Jeremy Corbyn says he won't quit as Labour conference starts in chaos

Labour leader Jeremy Corbyn appearing on the BBC's Andrew Marr Show in Brighton
Labour leader Jeremy Corbyn appearing on the BBC's Andrew Marr Show in Brighton
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Jeremy Corbyn has said he has no intention of quitting as Labour leader as he attempts to steady his party after a chaotic start to its annual conference.

Mr Corbyn insisted he would serve a full term as prime minister if his party wins the next general election, amid a spectacular row over the position of his deputy, Tom Watson, who would take over as interim leader if he stood down.

On the eve of the Labour conference in Brighton, one of Mr Corbyn’s closest allies, the Momentum founder Jon Lansman, attempted to oust Mr Watson - a frequent critic of his party leader - by calling for the abolition of the deputy leadership post.

The bid on the party’s National Executive Committee narrowly failed, but Mr Corbyn appeared to give his blessing to the attempt to sideline Mr Watson by saying he would like to see two deputy leaders of the Labour Party.

Meanwhile, one of the Labour leader’s closest aides and the author of the party’s 2015 manifesto has resigned, with a scathing memo being leaked to a Sunday newspaper.

Amid rumours that he is considering standing down, Mr Corbyn told BBC One's The Andrew Marr Show he would lead Labour into the next poll.

And asked if he would serve a full term in office, Mr Corbyn said: "Of course."

The Labour leader added: "I'm taking the party into the general election... to end austerity, to bring forward policies that bring about a better standard of living and better opportunities for people all across this country.”

"I'm enjoying doing that, I'm campaigning all the time - I did 40 events during August alone all around the country."

Following the abandoned bid to scrap Mr Watson's position, Mr Corbyn said he did not know that a motion would be put to the NEC "at that time".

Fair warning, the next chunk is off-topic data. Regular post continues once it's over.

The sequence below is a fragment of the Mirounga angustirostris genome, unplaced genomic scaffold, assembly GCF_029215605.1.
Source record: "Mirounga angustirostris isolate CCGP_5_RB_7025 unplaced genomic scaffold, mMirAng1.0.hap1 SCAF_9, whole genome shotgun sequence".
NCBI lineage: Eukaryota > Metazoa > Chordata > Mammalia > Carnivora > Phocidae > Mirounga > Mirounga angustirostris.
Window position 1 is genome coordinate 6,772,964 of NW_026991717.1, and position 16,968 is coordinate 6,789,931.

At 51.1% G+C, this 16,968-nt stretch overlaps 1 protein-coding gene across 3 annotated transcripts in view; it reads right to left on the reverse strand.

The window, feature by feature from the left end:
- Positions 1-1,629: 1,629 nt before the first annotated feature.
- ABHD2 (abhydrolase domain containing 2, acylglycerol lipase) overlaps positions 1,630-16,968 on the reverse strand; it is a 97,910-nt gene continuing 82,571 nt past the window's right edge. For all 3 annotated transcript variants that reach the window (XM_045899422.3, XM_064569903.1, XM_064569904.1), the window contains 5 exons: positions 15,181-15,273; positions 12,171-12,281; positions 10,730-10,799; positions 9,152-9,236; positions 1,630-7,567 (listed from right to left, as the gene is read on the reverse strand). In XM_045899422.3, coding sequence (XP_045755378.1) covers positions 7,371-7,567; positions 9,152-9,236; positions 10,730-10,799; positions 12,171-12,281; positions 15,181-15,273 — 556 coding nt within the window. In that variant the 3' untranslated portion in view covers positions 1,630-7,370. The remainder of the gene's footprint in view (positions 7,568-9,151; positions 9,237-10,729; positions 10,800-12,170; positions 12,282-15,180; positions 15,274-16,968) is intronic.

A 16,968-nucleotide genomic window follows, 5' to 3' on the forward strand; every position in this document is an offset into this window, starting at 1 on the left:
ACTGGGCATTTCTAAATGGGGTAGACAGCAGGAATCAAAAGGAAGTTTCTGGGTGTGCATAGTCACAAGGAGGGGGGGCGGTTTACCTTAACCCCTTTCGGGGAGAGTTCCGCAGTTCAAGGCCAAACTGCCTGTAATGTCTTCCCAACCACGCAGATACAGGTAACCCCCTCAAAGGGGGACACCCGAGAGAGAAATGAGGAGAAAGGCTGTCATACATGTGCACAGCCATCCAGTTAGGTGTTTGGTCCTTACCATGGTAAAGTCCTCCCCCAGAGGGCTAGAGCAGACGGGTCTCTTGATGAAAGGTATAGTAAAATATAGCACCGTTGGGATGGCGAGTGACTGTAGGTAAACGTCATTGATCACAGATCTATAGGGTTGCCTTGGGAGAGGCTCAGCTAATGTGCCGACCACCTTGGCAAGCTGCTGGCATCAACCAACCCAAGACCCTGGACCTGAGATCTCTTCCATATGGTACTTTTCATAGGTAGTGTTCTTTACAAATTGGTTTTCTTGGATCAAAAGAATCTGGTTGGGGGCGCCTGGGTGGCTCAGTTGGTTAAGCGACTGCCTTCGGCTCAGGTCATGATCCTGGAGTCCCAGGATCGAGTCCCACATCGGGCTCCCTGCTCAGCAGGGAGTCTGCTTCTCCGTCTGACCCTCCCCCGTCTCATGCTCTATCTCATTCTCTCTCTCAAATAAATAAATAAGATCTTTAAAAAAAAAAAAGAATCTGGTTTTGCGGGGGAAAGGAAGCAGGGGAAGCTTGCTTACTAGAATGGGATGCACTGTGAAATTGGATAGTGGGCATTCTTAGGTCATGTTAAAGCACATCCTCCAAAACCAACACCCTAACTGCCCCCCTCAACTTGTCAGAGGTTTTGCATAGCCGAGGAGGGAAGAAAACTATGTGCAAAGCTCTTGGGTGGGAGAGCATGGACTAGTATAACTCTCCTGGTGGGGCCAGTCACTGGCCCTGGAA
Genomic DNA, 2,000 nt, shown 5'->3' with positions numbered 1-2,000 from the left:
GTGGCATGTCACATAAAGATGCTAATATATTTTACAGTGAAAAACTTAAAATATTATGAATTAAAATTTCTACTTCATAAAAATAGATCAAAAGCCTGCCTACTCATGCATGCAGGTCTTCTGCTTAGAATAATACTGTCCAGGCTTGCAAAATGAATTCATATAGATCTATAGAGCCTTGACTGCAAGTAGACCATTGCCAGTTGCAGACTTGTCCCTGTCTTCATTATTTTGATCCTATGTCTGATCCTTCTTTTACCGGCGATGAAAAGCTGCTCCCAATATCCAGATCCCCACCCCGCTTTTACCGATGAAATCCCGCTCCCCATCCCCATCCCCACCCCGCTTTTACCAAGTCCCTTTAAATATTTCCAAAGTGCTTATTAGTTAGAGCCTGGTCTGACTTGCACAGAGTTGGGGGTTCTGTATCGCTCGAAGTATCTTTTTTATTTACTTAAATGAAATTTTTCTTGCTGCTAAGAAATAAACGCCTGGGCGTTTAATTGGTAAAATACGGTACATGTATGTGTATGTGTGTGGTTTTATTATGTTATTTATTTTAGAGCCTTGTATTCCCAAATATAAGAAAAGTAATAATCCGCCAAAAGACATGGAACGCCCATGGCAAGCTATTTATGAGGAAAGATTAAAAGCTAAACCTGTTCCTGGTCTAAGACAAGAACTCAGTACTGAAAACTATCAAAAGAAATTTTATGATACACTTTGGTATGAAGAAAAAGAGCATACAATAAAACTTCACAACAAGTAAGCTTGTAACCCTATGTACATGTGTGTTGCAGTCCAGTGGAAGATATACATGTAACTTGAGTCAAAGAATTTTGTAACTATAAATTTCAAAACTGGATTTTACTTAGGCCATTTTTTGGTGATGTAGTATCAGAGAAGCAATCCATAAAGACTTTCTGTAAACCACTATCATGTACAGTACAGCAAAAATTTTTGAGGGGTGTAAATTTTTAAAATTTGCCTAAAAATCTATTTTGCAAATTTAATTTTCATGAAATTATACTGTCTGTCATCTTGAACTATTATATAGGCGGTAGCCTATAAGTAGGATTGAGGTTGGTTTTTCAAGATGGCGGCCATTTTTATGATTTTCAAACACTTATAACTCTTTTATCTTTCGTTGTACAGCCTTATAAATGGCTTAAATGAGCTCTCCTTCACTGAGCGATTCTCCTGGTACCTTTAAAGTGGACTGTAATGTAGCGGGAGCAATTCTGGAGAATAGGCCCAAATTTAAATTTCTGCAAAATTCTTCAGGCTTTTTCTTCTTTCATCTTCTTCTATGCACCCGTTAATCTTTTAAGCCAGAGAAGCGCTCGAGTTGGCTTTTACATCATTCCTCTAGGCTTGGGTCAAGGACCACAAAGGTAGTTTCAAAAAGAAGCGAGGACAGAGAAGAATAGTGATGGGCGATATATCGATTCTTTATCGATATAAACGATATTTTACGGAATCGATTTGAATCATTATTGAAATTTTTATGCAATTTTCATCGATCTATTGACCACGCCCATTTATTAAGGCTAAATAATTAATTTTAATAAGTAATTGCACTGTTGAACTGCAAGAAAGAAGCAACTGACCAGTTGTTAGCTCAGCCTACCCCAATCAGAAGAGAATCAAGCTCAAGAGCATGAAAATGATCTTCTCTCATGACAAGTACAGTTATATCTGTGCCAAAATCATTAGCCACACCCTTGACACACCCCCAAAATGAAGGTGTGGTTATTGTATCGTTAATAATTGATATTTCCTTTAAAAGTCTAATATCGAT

He insisted he gets on "absolutely fine" with Mr Watson, and told the BBC: "I knew there were discussions going on about the role of deputy leader - I did not know that particular motion was going to be put at that time."

Asked why he didn't know, Mr Corbyn said: "I'm not all seeing and all knowing - I'd love to be."

Shadow health secretary Jonathan Ashworth has said it would be misguided to abolish the position of deputy Labour Party leader.

He told Sky News: "Whatever people think of Tom Watson, and he's got supporters and he's got people who are not so keen on him in the Labour Party.

"I thought getting rid of the office of deputy leader of the Labour Party was counter-productive, misguided."

The Unite general secretary Len McCluskey said any suggestion he was involved in the bid to oust Mr Watson was “fake news”.

“I knew nothing about it, this is fake news, the media is looking for a story,” he told the Ridge on Sunday programme on Sky News.

The Sunday Times revealed Andrew Fisher resigned as Labour’s head of policy last Saturday and sent a memo to Mr Corbyn saying he was sick of the "blizzard of lies" within the leader’s top team.

Mr Fisher is reported to have said: "I no longer have faith we will succeed,” and added that Mr Corbyn’s other senior aides "lack of professionalism, competence and human decency".

Asked about Mr Fisher’s resignation, Mr Corbyn said: "He is wanting to leave in order to spend time looking after his son and being with his wife and his family - because this is a very stressful and very full-on job.

"And he is working with us for the rest of this year - he will be here for the general election campaign."

Asked about Mr Fisher's comments, the leader of the opposition said: "I think he said that because he was extremely distressed at that point about whatever was going on in discussions within the office at that moment."